Sunday, November 25, 2018

Being Thankful and Looking Ahead

I must admit that the last few months were rather rough on me. As I said previously, I had a bunch of stress this past year that was the worst during the end of the summer and early fall that made me not want to do very much blogging. Unfortunately, because of some personal things that needed to be taken care of, I was unable to visit the Eastern Sierra for the fall colors in time. That was a major downer for me. It was near the end of October that the worst of it was over. Then almost days after that I injured my back somehow, and my recovery time was really slow. I still feel some soreness, but I can walk and bend down again.

In any case, that is all over now, and for that reason I am thankful! I’ve had reasonable good health, and if I can walk, then I can hike. Now, it might be another few months before that takes place again, but it is something I look forward to.

So as far as the blog is concerned, I’ve decided to wait until early 2019 before I start releasing new content. If something comes up by Christmas that I think is worth showing then I will do it, but most of what I have in mind will start sometime in January.

So I wish all my loyal readers happy holidays through the month of December. I going to be spending the next month working on various projects that I hope will be fun to talk about during the 2019. So assuming nothing dramatic happens…I’ll catch up with you on the trail at that time.

Sunday, November 11, 2018

It's Armistice Day (WW1 Ends 100 Years Ago)

So after about four years we have hit the end of the centenary of the WW1 time period. As history goes, on the eleventh hour of the eleventh day of the eleventh month of 1918 there was a cease fire to the war to end all wars. Of course, we know that in reality this was just the beginning of two wars.

This will probably mark the end of my posting of pictures of military aircraft on the blog for quite some time. About seven months ago I noted the death of the Red Baron. I wanted to end this with two other planes.
  First, the Sopwith Camel is probably the classic aircraft (apart from the German Fokker Dr.1) that everyone associates with World War 1.
If anything, Snoopy from the Peanuts series is the one who keeps these planes alive in the popular world. However, even that is dwindling. I'll get back to this in a moment.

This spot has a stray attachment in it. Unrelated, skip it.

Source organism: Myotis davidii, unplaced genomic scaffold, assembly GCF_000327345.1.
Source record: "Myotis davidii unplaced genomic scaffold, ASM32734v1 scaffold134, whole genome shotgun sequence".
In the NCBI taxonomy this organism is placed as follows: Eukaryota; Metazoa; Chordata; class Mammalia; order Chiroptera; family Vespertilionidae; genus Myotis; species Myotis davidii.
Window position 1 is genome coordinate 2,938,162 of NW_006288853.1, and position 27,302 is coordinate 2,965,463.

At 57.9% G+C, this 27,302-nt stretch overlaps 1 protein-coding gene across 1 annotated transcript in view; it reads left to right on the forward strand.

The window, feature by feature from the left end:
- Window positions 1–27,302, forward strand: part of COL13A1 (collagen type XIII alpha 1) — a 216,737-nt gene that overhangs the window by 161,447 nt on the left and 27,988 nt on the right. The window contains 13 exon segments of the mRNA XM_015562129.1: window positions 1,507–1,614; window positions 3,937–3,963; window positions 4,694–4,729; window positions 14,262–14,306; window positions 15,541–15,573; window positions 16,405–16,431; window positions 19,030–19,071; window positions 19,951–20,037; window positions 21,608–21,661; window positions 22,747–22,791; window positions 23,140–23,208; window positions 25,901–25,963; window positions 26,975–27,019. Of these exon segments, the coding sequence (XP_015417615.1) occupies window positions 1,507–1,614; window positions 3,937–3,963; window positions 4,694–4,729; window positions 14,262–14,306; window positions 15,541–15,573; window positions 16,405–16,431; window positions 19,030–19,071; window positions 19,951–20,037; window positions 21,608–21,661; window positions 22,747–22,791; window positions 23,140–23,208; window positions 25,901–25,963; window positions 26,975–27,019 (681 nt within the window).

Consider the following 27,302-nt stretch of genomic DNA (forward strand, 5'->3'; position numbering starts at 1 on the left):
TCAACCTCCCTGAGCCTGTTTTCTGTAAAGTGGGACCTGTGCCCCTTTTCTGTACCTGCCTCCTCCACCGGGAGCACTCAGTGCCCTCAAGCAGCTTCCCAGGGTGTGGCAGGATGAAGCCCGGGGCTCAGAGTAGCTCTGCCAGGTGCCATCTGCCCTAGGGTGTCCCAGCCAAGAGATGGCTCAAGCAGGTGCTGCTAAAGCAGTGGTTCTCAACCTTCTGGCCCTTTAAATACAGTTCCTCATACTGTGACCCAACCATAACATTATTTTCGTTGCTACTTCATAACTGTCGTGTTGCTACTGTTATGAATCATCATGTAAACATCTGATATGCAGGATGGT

This is the Hanriot HD.1. This one was built in France and is a veteran of the war. It was used off a base in Dunkirk, France. There it defended bombers that tried to sink u-boats. Long story short, it was sent to America after the war where French ace Charles Nungesser purchased it to fly in movies and as a "barnstormer" (used for flying tricks in a flying circus).
Nungesser always had this insignia on his planes. So he added this insignia to this Hanriot.Kind of cool in a creepy way! These planes are now owned by the Planes of Fame in Chino, CA.

Knights of the Air (Youtube Video)

The following I decided to cut out of the video at the beginning "voice" portion since I sounded like I was really angry, and it didn't quite fit the flow of how I wanted to present the video.  I found this out at the Planes of Fame tribute to the Great War last weekend. It was tne thing that pretty much shell shocked the audience.

The Cal State University system has decided that a course in world history is no longer needed as part of the general education program. WHAT!!! You read it right. Unless you take history as an elective or decide to major in it, you can go through the university in California without a course in world history!

This is disturbing. It has further convinced me that education has just become a money making scheme rather than a serious academic place. Degrees and "qualifications" are becoming meaningless unless you had one a few decades ago. As the saying goes, unless you study history you are doomed to repeat it. As I have said before, what bothers me is not so much the difference of opinions I see young students have online, but all these utopian ideas being thrown out as if they have not been tried over and over again during the 20th century. I could say a lot more, but maybe some other time.

In any case, I wish you all well today on this day of peace.